03/18/2016

Shade is the new black

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What does it say about a society where bigotry and racist remarks comes fast and easy? We learn that there’s a lot more wrong with our country than just the politicians.


There were two kinds of criticism hurled at Nancy Binay when she was elected senator. The first, rightfully so, were attacks on her severe lack of experience in the realm of public service. She claimed her 20 years of “on-the-job training” as a personal assistant to her father, Jejomar Binay, were adequate credentials to take up the position of senator. She and her father were mocked for it, and rightfully so. It’s criticisms like these that almost convince you that we as a nation have become informed, and more wary of political dynasties. (I mean, sure, there’s Bongbong, but that’s a whole other can of worms I am notwilling to open.)

You probably have a handful of friends who do nothing but post about politics. It’s not the prettiest sight to see, watching people get angry on your feed, reminding you that you live in a piss-pot country with little to no political will, but at least those people have useful things to say. You wanna believe the Philippines is supported by a constituency that does its best to stay informed and critical? You look to those people. If you believe otherwise, it’s probably because of the people on your timeline who hurl the second kind of criticism.

Nancy Binay’s skin color was probably the first thing about her people attacked, maybe because it was the easiest thing to attack. Posts that make fun of her skin color are shareable, meme-able, and a welcome, humorous relief to people who don’t like seeing the messiness of political discourse on their Facebook timelines but still wanna get in on the fun of insulting the government. It’s lazy comedy. It’s a poor tone-deaf attempt at looking like an anti-establishment rebel. It gives ammunition to her supporters, who are then able to comfortably get on with the notion that those against her are just uppity bourgeoisjokers who don’t know how to craft decent arguments.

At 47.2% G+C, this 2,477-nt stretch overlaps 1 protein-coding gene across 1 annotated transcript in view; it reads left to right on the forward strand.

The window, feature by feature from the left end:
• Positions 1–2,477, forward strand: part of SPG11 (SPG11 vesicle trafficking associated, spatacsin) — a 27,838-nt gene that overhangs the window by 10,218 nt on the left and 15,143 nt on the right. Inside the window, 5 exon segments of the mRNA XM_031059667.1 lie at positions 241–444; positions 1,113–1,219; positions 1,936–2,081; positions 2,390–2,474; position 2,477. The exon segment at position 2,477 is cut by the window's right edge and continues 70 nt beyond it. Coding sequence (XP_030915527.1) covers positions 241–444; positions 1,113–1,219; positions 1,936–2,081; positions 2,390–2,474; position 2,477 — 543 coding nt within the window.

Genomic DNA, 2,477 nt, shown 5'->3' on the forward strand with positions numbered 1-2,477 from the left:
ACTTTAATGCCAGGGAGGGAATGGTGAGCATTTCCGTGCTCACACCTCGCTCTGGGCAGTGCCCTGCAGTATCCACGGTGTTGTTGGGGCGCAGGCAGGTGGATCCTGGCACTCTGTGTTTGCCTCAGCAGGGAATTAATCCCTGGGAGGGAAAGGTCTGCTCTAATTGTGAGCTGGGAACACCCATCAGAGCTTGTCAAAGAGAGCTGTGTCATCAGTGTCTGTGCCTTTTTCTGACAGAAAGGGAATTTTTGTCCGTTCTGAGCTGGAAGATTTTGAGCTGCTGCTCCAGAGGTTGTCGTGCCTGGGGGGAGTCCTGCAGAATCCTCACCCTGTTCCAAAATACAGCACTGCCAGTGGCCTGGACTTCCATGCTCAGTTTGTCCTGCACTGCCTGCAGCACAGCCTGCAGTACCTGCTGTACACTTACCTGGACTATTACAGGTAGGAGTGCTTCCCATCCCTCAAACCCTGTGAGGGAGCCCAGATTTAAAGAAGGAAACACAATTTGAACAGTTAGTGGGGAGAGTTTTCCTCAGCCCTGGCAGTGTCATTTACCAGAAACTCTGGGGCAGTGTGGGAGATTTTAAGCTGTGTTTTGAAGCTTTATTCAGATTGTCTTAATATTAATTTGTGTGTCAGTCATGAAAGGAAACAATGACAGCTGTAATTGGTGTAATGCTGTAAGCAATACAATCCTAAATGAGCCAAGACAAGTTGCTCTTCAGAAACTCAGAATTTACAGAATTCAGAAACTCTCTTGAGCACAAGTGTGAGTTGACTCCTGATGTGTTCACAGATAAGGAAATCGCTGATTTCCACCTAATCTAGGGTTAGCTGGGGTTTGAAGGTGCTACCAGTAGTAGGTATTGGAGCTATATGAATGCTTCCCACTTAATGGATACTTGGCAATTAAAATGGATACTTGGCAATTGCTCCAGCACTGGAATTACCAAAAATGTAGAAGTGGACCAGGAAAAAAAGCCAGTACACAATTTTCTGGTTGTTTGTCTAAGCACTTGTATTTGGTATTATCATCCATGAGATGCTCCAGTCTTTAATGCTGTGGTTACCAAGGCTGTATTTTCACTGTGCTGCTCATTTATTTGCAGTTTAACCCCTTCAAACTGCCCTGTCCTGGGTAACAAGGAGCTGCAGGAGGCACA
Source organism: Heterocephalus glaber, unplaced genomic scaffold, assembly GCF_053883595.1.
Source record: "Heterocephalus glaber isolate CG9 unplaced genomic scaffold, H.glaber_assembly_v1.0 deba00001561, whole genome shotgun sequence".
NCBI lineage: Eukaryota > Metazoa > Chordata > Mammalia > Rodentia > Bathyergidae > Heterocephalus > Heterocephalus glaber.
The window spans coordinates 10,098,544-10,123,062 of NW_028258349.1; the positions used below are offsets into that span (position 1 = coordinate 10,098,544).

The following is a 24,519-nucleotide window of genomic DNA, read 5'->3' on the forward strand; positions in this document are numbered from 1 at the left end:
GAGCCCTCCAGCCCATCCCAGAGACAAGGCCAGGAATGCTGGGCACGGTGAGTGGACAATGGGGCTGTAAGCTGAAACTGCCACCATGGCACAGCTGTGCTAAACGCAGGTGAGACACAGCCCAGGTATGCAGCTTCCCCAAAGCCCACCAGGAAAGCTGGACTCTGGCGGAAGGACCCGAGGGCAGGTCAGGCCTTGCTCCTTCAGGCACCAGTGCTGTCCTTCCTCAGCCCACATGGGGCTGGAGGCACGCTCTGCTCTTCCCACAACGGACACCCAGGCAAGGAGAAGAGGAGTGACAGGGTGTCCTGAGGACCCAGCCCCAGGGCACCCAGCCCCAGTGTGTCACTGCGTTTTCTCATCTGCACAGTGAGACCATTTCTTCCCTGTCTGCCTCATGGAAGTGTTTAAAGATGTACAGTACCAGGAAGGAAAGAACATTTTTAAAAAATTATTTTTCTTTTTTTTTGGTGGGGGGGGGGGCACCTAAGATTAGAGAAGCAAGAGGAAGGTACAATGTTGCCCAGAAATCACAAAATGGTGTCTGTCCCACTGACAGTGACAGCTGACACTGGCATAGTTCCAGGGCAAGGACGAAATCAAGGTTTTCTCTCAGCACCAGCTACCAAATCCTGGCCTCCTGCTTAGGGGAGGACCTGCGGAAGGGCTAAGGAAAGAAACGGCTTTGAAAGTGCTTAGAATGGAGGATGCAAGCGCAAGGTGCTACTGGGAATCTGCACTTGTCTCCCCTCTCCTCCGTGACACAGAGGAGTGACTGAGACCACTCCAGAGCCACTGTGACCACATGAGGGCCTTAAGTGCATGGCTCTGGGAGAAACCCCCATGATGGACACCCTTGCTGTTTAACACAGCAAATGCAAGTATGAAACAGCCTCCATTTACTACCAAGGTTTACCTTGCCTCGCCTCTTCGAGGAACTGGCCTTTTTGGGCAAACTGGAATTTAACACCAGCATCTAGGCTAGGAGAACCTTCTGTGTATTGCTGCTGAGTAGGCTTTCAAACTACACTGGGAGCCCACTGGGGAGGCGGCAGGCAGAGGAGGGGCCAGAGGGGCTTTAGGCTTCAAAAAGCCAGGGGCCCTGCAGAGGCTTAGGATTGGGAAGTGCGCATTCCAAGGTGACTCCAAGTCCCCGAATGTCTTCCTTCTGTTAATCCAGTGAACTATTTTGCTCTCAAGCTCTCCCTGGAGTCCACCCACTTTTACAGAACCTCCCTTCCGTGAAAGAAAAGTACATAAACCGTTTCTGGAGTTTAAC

Wind the clock to present day, 2016. Now that her father’s vying for the presidency (God help us), he’s the one on the receiving end of that same half-assed ad hominem rhetoric.

That Filipinos still make fun of other Filipinos for having dark skin just isn’t surprising anymore. It’s a stigma almost as old as our history. Mass media perpetuated it, casting dark characters into comedic, clownish rolls. Popular advertising strengthened it, equating whiteness with beauty and anything vaguely brownish as a flaw that needs to be corrected. We’re conditioned to believe that dark skin is inseparable from its negative connotations: poor, ugly, shady, jej, whatever. You call this kind of behavior racist, you’re met with condescending derision. (“I’m not being racist! We’re all the same race! Maybe you’rebeing racist if you think it’s an issue of race, dude; c’mon, chill out, bruh.”) You call it dumb, you’re accused of being a killjoy, a wannabe gadfly, a political pundit who does nothing but take the fun out of everything.

Sure, you’re allowed to make fun of people in power. Just look at our editorial cartoons. We portray greedy businessmen as fat slobs. We depict oppressive religious leaders as sunken-cheeked, bony old curmudgeons with chronic frown faces. But we do that to attack dominant narratives, using certain images to tear down powerful people who use their power the wrong way. But try making an editorial cartoon about the Binays that makes fun of their skin color. You don’t attack the status quo of dynasties. You just make fun of people of a certain skin color.

This isn’t news to us. It isn’t news to me. I just thought, you know, maybe we were coming closer to getting all our crap together. We’re all kind of moving into an age of sensitivity and political correctness and a bunch of other things that are ideally supposed to strengthen our democracy. But we’re still throwing around the same old jokes. We like to call our government dumb and addled with corruption, yet still find it in ourselves to pelt it with unintelligent rhetoric. We say “F**k the system” while strengthening the system in the process. Hypocrites, demanding change but never changing.

Make no mistake, I don’t like either of the Binays. This isn’t an endorsement. This is more of a proposition that maybe, no matter who we vote into the presidency, if this country’s citizenry is more concerned with mudslinging than actual discussion, we’re screwed no matter what.

A slight digression: I’ve seen friends making the move of unfriending people who don’t share their political or spiritual beliefs. The idea is to disassociate yourself from people on the wrong side of history and gain a little peace of mind in the process. I’ve never been a big fan of the idea. The strategy of unfriending the people you believe are making the world a worse place to live in just closes you off from the possibility of either converting them or tearing them down.

But then, watching stupid people talk and not listen, I admit the idea becomes more and more attractive each day. Can you blame me or anyone subscribing to such a bleak outlook? Of people not changing? Welcome to the club.

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